In a similar way, he said, there is room for people of faith to disagree with other sentiments on marriage, sexuality and secularism with their rights intact.

"It is not true that any opposition to same-sex marriage is, ipso facto, hatred toward gays," Scharffs said.

The conference mostly addressed the preservation of religious rights, but speakers also addressed the need for respect and tolerance between mainstream and minority religions.

Michael Frandsen, public affairs director for The Church of Jesus Christ of Latter-day Saints, which owns and operates BYU, said Mormon leaders have never thought religious freedom should be enjoyed only by some religions.

"Religious freedom is a pretty cheap freedom if it only applies to people or groups that are popular," Frandsen said. "You should assume you won't always like those in power. And you should assume those in power won't always like you."

Imam Muhammad Musri, of the Islamic Society of Central Florida, led a workshop on Americans' religious rights and how they pertain to Islam.

He objected to characterizations of Islam as being an inherently violent religion and the myth that the religion is a political movement bent on imposing Islamic law on the United States.

Perpetrators of mass violence are described commonly as mentally ill, he said, while people with a Muslim background who commit crimes are identified by their religion or labeled as radical Islamic terrorists.

"Associating the word 'Islam' with 'terrorism,' intentionally, is part of the problem," Musri said.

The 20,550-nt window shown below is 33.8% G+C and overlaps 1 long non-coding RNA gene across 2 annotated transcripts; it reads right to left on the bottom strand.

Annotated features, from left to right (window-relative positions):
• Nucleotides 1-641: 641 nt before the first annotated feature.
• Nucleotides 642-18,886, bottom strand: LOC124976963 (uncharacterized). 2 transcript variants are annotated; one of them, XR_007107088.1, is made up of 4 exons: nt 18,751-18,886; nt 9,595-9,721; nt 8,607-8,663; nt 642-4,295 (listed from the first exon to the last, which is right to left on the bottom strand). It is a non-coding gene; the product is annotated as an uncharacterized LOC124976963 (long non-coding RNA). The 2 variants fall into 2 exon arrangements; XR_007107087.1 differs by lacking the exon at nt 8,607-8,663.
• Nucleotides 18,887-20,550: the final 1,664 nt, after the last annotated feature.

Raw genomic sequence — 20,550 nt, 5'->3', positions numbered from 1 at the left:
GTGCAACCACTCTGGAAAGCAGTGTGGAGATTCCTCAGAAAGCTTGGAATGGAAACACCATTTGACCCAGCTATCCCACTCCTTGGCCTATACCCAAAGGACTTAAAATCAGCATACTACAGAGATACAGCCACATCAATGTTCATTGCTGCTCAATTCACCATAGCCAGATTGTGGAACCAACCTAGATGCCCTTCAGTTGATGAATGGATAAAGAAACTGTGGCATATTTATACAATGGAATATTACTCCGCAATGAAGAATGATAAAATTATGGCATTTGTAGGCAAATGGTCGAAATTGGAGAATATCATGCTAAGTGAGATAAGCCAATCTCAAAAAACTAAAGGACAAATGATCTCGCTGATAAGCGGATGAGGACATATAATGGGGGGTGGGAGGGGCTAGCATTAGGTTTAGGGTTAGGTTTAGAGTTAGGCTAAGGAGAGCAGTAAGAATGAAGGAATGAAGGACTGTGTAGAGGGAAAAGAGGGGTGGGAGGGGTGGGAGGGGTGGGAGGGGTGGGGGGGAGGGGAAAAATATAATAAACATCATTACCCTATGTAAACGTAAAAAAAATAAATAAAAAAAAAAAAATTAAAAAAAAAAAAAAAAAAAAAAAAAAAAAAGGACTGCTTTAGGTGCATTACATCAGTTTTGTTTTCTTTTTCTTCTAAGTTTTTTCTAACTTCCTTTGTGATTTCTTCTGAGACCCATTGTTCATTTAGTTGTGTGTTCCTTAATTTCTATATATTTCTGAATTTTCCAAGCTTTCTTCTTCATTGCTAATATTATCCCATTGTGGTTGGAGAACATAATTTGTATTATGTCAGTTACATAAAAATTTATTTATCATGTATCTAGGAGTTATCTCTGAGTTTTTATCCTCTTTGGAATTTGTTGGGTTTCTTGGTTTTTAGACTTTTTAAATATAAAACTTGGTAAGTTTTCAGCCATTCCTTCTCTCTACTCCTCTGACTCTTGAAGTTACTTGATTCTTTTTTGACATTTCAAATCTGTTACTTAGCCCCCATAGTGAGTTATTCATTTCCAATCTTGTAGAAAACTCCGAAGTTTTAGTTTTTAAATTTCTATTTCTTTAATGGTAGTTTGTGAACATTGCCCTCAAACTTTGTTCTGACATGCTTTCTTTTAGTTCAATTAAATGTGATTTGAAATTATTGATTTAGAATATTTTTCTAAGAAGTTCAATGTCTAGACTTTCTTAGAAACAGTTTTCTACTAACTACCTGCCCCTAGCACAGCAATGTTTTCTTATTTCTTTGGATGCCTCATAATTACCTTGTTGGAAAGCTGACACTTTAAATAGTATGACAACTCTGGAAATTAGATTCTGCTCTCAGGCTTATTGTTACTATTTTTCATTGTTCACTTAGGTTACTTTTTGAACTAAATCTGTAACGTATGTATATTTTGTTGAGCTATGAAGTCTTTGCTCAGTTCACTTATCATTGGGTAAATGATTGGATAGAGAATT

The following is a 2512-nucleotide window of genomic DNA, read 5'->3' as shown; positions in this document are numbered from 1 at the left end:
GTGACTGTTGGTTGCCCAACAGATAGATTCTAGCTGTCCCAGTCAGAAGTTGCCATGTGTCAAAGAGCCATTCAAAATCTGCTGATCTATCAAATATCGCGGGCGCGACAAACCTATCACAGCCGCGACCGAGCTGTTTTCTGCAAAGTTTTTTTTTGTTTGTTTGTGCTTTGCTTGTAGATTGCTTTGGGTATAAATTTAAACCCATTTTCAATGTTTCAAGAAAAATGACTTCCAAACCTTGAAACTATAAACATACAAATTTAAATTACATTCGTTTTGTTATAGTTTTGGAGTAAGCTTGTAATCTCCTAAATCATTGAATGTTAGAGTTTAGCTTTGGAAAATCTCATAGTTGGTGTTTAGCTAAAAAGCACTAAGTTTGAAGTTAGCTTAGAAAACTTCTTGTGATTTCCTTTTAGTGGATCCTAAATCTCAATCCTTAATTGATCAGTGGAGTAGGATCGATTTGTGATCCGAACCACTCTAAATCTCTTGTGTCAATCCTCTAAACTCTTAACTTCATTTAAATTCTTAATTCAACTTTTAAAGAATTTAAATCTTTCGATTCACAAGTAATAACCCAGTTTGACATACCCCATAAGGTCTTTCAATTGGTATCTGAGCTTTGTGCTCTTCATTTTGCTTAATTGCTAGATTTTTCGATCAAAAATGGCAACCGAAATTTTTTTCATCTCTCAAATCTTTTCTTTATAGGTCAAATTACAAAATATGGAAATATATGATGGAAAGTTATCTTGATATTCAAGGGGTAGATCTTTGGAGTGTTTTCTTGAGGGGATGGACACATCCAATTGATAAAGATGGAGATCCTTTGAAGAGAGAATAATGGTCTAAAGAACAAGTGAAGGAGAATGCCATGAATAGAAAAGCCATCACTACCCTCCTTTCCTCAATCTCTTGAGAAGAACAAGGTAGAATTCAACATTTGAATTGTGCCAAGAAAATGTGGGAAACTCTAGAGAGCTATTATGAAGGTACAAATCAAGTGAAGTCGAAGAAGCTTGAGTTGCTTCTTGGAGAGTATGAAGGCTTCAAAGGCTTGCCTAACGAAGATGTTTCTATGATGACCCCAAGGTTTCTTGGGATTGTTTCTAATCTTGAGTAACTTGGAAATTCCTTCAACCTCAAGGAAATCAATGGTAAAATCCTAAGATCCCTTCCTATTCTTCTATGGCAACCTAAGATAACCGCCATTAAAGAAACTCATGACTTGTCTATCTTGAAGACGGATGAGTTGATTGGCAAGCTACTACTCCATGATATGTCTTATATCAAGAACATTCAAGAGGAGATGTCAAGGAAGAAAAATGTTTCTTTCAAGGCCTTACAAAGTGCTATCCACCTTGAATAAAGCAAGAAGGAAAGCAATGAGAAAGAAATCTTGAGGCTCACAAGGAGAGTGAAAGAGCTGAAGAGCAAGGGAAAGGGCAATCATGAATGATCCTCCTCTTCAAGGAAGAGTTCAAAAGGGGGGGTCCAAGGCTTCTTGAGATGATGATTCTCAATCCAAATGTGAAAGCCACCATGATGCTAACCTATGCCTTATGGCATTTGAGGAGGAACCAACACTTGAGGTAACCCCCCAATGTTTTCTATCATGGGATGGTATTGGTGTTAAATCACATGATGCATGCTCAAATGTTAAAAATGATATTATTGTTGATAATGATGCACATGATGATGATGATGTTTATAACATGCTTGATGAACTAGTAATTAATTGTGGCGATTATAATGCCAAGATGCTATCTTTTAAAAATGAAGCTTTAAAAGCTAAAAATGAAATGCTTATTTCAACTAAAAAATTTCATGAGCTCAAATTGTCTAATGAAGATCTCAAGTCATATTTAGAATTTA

Islam lacks the centralized authority, like the Mormon prophet or Catholic pope, to speak out on official positions or to condemn the actions of individual members of the faith, he said.

And while Muslim leaders react and respond to incidents of violence or terrorism, he said, those statements are not necessarily reaching an American audience.

"That's not being translated to English and shown on CNN," Musri said. "Mainstream media is not interested in hearing our message."

During his workshop, an audience member asked what test could be applied to Muslim immigrants to ensure that they "are not carrying this disease that causes a pandemic problem in America because of [their] zealousness."

Musri responded by saying, like Christianity or Judaism, Islam encourages peace and charity, independent of the actions of individuals.

"Out of a million American Muslims, you may have one bad apple, but the vast majority are law-abiding citizens," Musri said. "The litmus test is to treat people as you wish to be treated."

During Schultz's presentation, another audience member said advocates of same-sex marriage demand tolerance while refusing to tolerate supporters of traditional marriage, and that "the LGBT crowd" had joined with secular humanists and Marxists to achieve their goals.

Schultz drew applause when he disagreed with the man's descriptions, and he said there is room for common ground and understanding among the majority of Americans.

"I do agree that there are extremists on both sides," Schultz said. "But I don't think either side is particularly characterized by extremism."

bwood@sltrib.com